As frustrating as it’s been at times, we’ve had to acknowledge the budget constraints our school district faces. For example, LAUSD had initially liked a recommendation we made that they hire employees dedicated specifically to supporting the implementation of the new dating violence policy they had just enacted. But, those hires ended up becoming a conditional part of that policy—one that they would only implement when they had the funding to do so. They still don’t have that funding, but we’ve found ways in the meantime to still support the policy implementation. Doing so requires more of our staff time, but it’s a valuable investment because we are working with and building the capacity of District staff to carry this implementation work on in the future—with or without those extra conditional staff.
We also spent a lot of time tweaking programs and revising recommendations we had supplied LAUSD in order to comply with legality and liability concerns they had. What ultimately motivated their legal team to approve a more proactive dating violence policy was the strong case we made that it was not just in the best of interest of their students, but also their own liability. We educated them about how a proactive policy and strong preventative approach to dating violence would create a culture and a set of norms that would make future incidents—and all of the ramifications they have—much less likely to occur.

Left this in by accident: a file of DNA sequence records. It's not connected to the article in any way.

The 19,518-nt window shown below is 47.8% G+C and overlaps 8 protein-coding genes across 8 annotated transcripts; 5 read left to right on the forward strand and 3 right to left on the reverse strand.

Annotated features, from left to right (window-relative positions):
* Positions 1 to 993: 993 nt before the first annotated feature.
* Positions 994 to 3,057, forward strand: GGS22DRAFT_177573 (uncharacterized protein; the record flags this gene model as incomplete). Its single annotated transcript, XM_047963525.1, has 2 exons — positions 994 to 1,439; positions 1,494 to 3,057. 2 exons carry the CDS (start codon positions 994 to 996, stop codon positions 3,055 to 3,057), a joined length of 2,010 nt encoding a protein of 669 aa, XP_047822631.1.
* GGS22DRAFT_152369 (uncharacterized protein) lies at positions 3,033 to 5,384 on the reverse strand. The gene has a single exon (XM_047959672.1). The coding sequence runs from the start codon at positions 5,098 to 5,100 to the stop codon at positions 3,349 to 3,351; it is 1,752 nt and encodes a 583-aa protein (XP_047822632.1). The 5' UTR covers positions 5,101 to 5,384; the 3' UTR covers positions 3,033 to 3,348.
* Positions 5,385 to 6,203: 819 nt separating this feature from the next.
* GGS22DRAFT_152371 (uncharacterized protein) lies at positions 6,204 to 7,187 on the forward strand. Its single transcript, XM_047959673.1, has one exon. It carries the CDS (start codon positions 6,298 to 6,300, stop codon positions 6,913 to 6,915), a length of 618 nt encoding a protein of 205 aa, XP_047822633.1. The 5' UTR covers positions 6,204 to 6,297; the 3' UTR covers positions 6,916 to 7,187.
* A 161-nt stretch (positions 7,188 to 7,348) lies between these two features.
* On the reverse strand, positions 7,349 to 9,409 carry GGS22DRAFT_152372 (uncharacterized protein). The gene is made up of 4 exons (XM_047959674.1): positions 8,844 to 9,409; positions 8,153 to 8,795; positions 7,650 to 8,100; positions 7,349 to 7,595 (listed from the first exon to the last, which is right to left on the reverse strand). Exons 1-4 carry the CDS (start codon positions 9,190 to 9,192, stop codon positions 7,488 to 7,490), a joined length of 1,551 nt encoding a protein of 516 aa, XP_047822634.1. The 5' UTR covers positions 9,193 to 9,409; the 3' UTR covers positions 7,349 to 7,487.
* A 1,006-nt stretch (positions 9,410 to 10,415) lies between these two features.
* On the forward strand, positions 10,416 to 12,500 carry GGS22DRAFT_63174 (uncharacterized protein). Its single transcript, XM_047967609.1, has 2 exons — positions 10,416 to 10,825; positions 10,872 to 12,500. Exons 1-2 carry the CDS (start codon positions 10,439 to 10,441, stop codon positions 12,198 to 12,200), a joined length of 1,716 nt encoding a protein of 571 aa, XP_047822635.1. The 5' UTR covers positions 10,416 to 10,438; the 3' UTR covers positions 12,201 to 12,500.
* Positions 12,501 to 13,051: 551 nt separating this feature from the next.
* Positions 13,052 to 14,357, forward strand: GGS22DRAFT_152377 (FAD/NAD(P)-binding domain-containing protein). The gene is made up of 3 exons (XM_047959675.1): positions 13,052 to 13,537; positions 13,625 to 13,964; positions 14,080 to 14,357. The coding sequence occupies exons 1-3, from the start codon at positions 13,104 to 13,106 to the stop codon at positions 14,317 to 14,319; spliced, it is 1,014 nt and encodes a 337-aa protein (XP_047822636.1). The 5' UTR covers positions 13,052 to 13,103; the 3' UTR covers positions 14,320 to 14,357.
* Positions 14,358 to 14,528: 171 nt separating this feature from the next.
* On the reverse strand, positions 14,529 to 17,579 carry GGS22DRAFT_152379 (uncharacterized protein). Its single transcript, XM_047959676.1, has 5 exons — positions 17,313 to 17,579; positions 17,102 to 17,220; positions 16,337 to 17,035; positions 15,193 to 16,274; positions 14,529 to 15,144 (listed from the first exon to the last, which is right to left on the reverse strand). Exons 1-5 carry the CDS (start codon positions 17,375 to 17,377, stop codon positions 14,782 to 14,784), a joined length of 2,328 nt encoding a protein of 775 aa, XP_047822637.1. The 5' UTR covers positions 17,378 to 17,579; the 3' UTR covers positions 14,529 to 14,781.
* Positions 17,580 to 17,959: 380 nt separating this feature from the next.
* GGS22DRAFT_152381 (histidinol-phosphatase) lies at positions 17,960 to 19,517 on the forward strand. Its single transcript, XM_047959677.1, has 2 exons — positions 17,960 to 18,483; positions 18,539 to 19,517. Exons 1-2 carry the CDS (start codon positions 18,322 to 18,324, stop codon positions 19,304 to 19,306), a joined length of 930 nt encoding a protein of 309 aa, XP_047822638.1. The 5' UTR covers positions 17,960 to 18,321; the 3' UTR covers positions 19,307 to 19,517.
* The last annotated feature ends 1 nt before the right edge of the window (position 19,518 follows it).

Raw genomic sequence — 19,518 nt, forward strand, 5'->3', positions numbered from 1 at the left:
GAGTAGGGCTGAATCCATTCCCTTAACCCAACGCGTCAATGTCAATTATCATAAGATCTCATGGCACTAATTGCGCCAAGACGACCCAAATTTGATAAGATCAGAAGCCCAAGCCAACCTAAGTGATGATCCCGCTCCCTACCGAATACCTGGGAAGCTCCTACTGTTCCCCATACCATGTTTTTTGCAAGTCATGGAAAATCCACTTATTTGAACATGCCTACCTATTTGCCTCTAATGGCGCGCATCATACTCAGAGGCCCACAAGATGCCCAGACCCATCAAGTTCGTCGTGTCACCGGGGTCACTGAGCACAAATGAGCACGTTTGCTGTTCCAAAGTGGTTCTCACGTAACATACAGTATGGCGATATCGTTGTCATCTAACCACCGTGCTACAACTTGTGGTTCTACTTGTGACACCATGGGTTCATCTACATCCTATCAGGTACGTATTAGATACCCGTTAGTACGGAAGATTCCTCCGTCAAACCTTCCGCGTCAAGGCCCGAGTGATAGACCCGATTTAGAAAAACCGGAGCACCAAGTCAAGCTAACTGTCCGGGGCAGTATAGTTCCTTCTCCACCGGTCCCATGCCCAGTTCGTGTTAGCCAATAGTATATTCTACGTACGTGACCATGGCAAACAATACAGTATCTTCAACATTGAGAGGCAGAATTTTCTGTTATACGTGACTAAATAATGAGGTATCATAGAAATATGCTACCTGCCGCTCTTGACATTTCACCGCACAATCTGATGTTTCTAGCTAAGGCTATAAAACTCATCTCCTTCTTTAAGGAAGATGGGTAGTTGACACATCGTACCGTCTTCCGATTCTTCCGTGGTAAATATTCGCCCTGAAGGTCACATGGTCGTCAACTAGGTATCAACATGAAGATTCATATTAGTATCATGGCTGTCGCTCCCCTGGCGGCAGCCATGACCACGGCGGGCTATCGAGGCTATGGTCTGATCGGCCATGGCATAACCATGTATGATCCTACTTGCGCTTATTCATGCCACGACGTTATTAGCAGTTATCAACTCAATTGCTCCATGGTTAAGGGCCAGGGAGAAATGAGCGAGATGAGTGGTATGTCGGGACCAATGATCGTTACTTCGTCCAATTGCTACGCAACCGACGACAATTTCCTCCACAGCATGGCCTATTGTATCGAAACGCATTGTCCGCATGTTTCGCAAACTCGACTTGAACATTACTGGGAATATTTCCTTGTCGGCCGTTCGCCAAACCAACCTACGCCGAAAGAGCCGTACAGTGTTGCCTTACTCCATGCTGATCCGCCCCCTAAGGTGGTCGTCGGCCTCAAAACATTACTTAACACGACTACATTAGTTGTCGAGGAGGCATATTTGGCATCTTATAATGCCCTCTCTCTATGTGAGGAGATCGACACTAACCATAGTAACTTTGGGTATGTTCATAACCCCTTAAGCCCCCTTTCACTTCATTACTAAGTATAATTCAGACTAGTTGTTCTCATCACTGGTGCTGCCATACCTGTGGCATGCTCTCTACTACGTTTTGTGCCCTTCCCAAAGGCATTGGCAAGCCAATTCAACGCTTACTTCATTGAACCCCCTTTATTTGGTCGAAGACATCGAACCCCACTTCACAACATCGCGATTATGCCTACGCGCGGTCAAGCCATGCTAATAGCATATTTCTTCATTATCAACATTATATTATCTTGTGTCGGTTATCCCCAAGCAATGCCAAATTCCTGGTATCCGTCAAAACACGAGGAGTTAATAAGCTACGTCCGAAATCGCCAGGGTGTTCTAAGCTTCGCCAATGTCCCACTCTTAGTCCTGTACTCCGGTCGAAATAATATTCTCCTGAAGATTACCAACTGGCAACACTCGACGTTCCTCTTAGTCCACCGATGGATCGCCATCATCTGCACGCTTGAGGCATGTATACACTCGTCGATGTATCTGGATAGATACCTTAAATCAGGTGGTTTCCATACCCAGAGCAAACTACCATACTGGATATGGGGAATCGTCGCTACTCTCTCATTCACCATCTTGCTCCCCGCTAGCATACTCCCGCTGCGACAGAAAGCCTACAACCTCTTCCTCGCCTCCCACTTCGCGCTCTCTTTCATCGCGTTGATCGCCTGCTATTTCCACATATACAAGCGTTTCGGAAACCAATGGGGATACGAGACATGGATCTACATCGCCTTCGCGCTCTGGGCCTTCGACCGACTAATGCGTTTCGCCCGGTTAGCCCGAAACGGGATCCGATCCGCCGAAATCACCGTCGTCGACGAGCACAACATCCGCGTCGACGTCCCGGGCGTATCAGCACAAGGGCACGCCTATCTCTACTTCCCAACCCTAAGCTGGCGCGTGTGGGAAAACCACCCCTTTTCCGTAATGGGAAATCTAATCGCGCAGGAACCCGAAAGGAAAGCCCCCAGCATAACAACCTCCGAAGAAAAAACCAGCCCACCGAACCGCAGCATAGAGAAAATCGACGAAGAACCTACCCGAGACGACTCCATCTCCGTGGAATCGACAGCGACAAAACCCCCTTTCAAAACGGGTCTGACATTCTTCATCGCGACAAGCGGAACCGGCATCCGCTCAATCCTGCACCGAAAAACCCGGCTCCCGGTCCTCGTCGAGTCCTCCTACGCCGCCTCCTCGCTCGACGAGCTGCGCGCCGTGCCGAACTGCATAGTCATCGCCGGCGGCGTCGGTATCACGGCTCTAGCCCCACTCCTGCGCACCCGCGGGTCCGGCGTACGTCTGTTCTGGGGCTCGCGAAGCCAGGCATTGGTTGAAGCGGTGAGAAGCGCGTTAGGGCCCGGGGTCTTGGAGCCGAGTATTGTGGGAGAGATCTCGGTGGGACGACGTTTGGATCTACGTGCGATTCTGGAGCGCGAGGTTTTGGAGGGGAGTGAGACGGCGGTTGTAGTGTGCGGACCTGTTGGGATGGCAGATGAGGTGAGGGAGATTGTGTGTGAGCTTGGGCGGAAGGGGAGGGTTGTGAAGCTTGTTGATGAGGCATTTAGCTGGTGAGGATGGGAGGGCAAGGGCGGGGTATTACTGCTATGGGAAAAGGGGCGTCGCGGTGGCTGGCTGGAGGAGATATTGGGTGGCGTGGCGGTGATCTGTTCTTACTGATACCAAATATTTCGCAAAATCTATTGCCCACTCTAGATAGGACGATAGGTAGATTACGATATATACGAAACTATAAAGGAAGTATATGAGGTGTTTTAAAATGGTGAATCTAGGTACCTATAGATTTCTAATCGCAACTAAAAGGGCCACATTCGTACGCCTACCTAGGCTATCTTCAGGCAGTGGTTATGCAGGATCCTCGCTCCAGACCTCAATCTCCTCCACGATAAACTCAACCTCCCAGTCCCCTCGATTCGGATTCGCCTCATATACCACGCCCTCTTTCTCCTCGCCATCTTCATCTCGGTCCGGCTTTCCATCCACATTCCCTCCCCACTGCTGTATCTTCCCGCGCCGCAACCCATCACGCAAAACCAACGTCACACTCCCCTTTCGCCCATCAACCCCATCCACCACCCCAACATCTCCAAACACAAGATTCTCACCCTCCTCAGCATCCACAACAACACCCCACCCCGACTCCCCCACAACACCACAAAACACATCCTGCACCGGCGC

The key to navigating these kinds of realities is getting in the mindset of those legal and financial staff and being ready to address the concerns you learn to anticipate they will have. We’ve become very good at that and it’s made our recommendations more appealing and our advocacy work quicker and easier.